After many years of incentives, subsidized prices, and support policies, the drop of prices of photovoltaic solar panels has become a reality. The price of a 6 kilowatt system in USA is about $20,000 and it is increasingly attractive to install solar energy in your house to produce the electricity that you need, straight from sunlight. If this move becomes a massive one, it may become a major step towards a more environmental friendly energy production system. Energy will be produced with very low carbon emission cost (that made when producing the solar cells) and in a decentralized way, so that everyone will manage their own energy. The rooftop panel can be connected to the electricity grid to obtain electricity when the sun doesn’t shine, and the surplus of solar energy produced in the house can be fed to the grid, inverting the counter and creating credit for the owner. Another major step has occurred a few weeks ago when Tesla announced the commercialization of a very attractive home battery that can store the electricity. In this way the house may become completely independent of the electricity grid. According to Emily Barone, writing in Time last week, the demand for rooftop solar panels is heating up: a record 187,000 U.S. homeowners installed solar panels in 2014.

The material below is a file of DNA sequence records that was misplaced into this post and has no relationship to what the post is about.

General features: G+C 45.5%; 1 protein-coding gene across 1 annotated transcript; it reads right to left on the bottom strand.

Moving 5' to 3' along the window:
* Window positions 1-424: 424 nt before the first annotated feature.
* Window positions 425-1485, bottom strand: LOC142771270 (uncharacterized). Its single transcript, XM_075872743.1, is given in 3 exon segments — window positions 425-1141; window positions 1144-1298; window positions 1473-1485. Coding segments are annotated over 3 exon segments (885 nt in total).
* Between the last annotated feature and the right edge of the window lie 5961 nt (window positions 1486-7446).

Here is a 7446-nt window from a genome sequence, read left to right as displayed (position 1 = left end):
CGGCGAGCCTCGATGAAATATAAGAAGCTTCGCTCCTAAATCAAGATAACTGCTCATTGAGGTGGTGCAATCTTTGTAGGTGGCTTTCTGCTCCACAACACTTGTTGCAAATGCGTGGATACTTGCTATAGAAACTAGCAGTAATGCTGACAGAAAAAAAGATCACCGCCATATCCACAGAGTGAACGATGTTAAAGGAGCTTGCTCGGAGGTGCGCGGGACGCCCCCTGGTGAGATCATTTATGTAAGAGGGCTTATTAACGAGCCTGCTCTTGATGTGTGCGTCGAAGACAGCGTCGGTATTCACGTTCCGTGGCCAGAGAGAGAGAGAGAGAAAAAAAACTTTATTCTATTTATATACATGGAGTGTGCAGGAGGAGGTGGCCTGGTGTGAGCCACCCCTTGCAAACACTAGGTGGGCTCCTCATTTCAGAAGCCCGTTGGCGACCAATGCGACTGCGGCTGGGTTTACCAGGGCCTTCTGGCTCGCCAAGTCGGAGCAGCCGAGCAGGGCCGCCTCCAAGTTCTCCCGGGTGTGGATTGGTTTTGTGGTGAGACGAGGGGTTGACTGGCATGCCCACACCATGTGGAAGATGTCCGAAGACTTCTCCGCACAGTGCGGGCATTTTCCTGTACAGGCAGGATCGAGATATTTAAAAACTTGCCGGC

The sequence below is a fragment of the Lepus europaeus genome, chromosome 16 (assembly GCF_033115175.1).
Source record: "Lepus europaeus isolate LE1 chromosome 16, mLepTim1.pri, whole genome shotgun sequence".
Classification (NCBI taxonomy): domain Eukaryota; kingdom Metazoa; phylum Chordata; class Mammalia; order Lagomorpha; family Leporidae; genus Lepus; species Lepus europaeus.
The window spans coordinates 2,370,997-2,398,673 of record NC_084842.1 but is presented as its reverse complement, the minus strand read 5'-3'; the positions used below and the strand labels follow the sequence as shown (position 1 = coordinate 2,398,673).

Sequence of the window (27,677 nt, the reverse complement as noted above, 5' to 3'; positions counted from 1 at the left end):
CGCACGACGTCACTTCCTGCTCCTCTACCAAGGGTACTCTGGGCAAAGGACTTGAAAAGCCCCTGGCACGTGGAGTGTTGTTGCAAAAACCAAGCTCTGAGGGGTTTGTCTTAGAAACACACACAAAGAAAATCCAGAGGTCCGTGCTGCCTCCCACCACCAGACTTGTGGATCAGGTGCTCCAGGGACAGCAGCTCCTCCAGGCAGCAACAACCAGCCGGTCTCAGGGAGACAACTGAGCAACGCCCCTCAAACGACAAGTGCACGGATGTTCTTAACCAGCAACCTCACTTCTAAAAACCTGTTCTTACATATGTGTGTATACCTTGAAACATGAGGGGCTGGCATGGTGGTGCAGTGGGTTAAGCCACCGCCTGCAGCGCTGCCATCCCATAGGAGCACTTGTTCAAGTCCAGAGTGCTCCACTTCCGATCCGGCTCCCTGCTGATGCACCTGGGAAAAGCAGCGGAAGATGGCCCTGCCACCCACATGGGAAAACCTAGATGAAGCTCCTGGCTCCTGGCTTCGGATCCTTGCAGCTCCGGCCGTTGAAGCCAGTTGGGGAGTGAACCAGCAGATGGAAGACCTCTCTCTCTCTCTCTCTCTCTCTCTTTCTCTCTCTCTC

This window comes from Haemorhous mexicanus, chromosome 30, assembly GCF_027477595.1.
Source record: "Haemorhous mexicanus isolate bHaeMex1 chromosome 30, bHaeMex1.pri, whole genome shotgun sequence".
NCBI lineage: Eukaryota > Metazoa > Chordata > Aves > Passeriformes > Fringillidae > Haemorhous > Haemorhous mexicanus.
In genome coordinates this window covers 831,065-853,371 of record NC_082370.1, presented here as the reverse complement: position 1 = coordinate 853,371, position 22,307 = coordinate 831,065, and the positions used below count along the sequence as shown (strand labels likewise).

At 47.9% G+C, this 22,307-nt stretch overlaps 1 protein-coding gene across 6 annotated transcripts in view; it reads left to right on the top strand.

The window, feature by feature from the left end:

However, this silent revolution is not pleasing everybody. The utilities are fearing that they will loose a lot of clients, so they are opposing fiercely the decentralized system. A strong campaign has been launched in many US states in order to impose penalties to self production, with the argument that the absent people should also contribute to sustain the grid. In Spain, right-winged PP government has repeatedly announced that it will take measures to charge heavily self production of solar energy in the houses. This is not surprising, since former top politicians of all signs now serve as advisors of the major utilities (this is one prominent example of so-called “revolving doors”). In Spain, with such abundance of solar irradiation, the notion that one should pay to juice the sunlight is strikingly odd to a majority of the population. But a few people with mega-salaries can do a great job at protecting the interest of a few. If such thing happens, it will not be a total surprise .